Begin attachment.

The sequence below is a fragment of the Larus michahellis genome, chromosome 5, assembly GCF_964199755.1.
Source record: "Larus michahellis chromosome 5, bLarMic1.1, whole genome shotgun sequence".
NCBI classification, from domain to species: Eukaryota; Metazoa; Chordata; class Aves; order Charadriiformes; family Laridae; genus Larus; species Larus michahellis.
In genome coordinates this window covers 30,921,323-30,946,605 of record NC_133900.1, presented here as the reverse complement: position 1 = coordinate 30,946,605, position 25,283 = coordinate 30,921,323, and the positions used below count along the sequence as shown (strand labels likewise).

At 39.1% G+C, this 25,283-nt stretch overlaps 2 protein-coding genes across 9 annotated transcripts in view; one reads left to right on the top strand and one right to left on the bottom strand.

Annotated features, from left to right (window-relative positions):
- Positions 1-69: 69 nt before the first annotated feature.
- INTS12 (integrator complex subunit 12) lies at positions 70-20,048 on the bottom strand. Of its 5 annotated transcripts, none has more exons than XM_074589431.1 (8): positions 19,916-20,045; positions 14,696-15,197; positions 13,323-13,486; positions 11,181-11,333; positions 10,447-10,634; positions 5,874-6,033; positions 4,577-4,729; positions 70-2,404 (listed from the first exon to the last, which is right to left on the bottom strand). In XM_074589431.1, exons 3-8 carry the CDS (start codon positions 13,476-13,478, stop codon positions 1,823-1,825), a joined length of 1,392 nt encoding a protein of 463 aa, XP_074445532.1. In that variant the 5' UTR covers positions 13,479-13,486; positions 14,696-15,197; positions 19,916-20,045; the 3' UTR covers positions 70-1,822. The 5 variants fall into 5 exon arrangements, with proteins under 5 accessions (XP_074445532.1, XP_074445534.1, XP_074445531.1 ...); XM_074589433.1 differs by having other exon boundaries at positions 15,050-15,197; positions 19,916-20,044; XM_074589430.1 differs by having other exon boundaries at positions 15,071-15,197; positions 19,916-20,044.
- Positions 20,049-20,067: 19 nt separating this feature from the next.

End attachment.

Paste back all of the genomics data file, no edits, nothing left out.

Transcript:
The sequence below is a fragment of the Larus michahellis genome, chromosome 5, assembly GCF_964199755.1.
Source record: "Larus michahellis chromosome 5, bLarMic1.1, whole genome shotgun sequence".
NCBI classification, from domain to species: Eukaryota; Metazoa; Chordata; class Aves; order Charadriiformes; family Laridae; genus Larus; species Larus michahellis.
In genome coordinates this window covers 30,921,323-30,946,605 of record NC_133900.1, presented here as the reverse complement: position 1 = coordinate 30,946,605, position 25,283 = coordinate 30,921,323, and the positions used below count along the sequence as shown (strand labels likewise).

At 39.1% G+C, this 25,283-nt stretch overlaps 2 protein-coding genes across 9 annotated transcripts in view; one reads left to right on the top strand and one right to left on the bottom strand.

Annotated features, from left to right (window-relative positions):
- Positions 1-69: 69 nt before the first annotated feature.
- INTS12 (integrator complex subunit 12) lies at positions 70-20,048 on the bottom strand. Of its 5 annotated transcripts, none has more exons than XM_074589431.1 (8): positions 19,916-20,045; positions 14,696-15,197; positions 13,323-13,486; positions 11,181-11,333; positions 10,447-10,634; positions 5,874-6,033; positions 4,577-4,729; positions 70-2,404 (listed from the first exon to the last, which is right to left on the bottom strand). In XM_074589431.1, exons 3-8 carry the CDS (start codon positions 13,476-13,478, stop codon positions 1,823-1,825), a joined length of 1,392 nt encoding a protein of 463 aa, XP_074445532.1. In that variant the 5' UTR covers positions 13,479-13,486; positions 14,696-15,197; positions 19,916-20,045; the 3' UTR covers positions 70-1,822. The 5 variants fall into 5 exon arrangements, with proteins under 5 accessions (XP_074445532.1, XP_074445534.1, XP_074445531.1 ...); XM_074589433.1 differs by having other exon boundaries at positions 15,050-15,197; positions 19,916-20,044; XM_074589430.1 differs by having other exon boundaries at positions 15,071-15,197; positions 19,916-20,044.
- Positions 20,049-20,067: 19 nt separating this feature from the next.